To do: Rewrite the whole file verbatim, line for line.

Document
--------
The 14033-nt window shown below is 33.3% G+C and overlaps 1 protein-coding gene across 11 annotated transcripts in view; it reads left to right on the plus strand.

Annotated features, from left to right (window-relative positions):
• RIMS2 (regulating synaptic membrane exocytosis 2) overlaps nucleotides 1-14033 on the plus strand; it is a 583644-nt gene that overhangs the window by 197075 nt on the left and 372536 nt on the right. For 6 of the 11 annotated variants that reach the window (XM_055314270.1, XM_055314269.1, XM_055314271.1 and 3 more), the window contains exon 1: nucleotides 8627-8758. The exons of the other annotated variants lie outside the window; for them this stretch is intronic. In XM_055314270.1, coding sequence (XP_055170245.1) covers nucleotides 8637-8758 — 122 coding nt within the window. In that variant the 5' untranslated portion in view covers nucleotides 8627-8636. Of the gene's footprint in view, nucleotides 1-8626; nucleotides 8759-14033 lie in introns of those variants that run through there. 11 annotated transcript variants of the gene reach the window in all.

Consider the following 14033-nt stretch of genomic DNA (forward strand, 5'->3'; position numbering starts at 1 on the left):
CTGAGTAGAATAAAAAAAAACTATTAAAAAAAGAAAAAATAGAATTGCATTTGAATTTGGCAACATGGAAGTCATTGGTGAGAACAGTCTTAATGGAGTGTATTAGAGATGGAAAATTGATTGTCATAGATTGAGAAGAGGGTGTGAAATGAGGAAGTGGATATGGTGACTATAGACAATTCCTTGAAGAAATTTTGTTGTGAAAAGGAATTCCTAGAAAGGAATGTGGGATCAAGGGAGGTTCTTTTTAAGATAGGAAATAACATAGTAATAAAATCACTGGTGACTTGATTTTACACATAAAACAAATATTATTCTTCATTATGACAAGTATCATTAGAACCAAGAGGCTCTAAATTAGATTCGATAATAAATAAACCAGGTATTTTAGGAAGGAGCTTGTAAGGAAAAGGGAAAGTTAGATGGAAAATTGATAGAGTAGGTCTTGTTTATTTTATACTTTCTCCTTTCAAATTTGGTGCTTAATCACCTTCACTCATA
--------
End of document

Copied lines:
The 14033-nt window shown below is 33.3% G+C and overlaps 1 protein-coding gene across 11 annotated transcripts in view; it reads left to right on the plus strand.

Annotated features, from left to right (window-relative positions):
• RIMS2 (regulating synaptic membrane exocytosis 2) overlaps nucleotides 1-14033 on the plus strand; it is a 583644-nt gene that overhangs the window by 197075 nt on the left and 372536 nt on the right. For 6 of the 11 annotated variants that reach the window (XM_055314270.1, XM_055314269.1, XM_055314271.1 and 3 more), the window contains exon 1: nucleotides 8627-8758. The exons of the other annotated variants lie outside the window; for them this stretch is intronic. In XM_055314270.1, coding sequence (XP_055170245.1) covers nucleotides 8637-8758 — 122 coding nt within the window. In that variant the 5' untranslated portion in view covers nucleotides 8627-8636. Of the gene's footprint in view, nucleotides 1-8626; nucleotides 8759-14033 lie in introns of those variants that run through there. 11 annotated transcript variants of the gene reach the window in all.

Consider the following 14033-nt stretch of genomic DNA (forward strand, 5'->3'; position numbering starts at 1 on the left):
CTGAGTAGAATAAAAAAAAACTATTAAAAAAAGAAAAAATAGAATTGCATTTGAATTTGGCAACATGGAAGTCATTGGTGAGAACAGTCTTAATGGAGTGTATTAGAGATGGAAAATTGATTGTCATAGATTGAGAAGAGGGTGTGAAATGAGGAAGTGGATATGGTGACTATAGACAATTCCTTGAAGAAATTTTGTTGTGAAAAGGAATTCCTAGAAAGGAATGTGGGATCAAGGGAGGTTCTTTTTAAGATAGGAAATAACATAGTAATAAAATCACTGGTGACTTGATTTTACACATAAAACAAATATTATTCTTCATTATGACAAGTATCATTAGAACCAAGAGGCTCTAAATTAGATTCGATAATAAATAAACCAGGTATTTTAGGAAGGAGCTTGTAAGGAAAAGGGAAAGTTAGATGGAAAATTGATAGAGTAGGTCTTGTTTATTTTATACTTTCTCCTTTCAAATTTGGTGCTTAATCACCTTCACTCATA